As antibiotics have become more widely used and powerful, so have the illnesses they were designed to fight. And an outbreak of an antibiotic-resistant “superbug” is a real fear of many — including consumers, legislators and meat processors.
More people using more antibiotics for more illnesses has helped give germs the impetus to strengthen. However, consumers are also exposed to the antibiotics given to the animals used in the meat they eat. Just as some doctors are now less likely to grab their prescription pad for patients with minor illnesses, many meat producers are now adopting strategies to use fewer antibiotics on their livestock.
Regardless of whether medicine or meat is more at fault in creating the “superbug” threat, meat processors are figuring out how to balance their use of antibiotics with general public opinion. While many companies have chosen to reduce or eliminate their use of antibiotics, others have chosen to promote transparency of their antibiotics use to dispel myths and better inform consumers.
Getting rid of antibiotics — or not
Most companies have opted to make changes in their supply chain to reduce or eliminate antibiotics.
“We’re doing this because it’s the most responsible approach to balance a global health concern and animal well-being,” Worth Sparkman, public relations manager at Tyson Foods, told Food Dive. “…We want to be part of the solution.”
Cargill has insisted on focusing its efforts around “science-based and fact-based solutions.”
“We want to be thoughtful about how we approach the reduction of antibiotics, as there are usually consequences for doing so,” Michael Martin, director of communications at Cargill, told Food Dive. “(They include) higher death loss, increased use of antibiotics at higher doses for therapeutic use to treat disease, increased production costs and an increased volume of resources used to raise livestock and poultry.”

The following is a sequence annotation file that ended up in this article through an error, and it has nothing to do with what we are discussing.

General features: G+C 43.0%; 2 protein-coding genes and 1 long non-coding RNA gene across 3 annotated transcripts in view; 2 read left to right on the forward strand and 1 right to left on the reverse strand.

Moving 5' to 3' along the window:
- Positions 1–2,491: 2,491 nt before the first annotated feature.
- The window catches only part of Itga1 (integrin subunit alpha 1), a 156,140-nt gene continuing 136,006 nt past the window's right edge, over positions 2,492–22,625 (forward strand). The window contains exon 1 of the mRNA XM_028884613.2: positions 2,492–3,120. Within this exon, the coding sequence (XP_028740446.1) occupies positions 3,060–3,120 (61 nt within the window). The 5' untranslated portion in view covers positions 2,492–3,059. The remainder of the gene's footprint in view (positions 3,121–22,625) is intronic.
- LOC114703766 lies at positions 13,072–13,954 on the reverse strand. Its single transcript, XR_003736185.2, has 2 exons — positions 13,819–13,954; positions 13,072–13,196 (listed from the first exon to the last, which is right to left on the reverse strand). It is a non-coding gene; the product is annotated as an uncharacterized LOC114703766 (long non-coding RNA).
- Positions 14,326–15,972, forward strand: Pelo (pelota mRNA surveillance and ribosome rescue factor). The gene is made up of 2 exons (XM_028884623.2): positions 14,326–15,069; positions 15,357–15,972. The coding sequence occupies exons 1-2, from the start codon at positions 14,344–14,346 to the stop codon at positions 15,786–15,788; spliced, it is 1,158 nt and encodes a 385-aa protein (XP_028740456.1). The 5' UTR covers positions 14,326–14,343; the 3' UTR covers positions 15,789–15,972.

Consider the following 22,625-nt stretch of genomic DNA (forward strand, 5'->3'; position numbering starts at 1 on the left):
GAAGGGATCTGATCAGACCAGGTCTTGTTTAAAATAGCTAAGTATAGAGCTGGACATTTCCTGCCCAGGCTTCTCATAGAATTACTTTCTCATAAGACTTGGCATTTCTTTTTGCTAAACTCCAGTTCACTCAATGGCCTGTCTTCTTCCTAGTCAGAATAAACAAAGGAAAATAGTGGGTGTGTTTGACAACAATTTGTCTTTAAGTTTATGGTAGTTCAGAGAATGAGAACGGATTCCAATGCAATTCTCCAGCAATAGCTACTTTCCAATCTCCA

What alternatives they’re using
Poultry processors in particular have employed a number of alternatives to antibiotics to treat sick animals and prevent the spread of disease.
- Essential oils: Cargill announced in January that the company had developed a proprietary blend of essential oils, called the Promote Biacid Nucleus feed additive. Sparkman said Tyson has also explored using essential oils in its efforts to replace certain antibiotics.
- Improved feed products: Cargill has developed feed products that can improve animal health without the need for antibiotic treatments.
- Industry best practices for health and hygiene
- Routine health examinations
- Veterinary advice, particularly about disease prevention
- Improved animal genetics
- Enhanced animal handling and management practices
- Proven biosecurity measures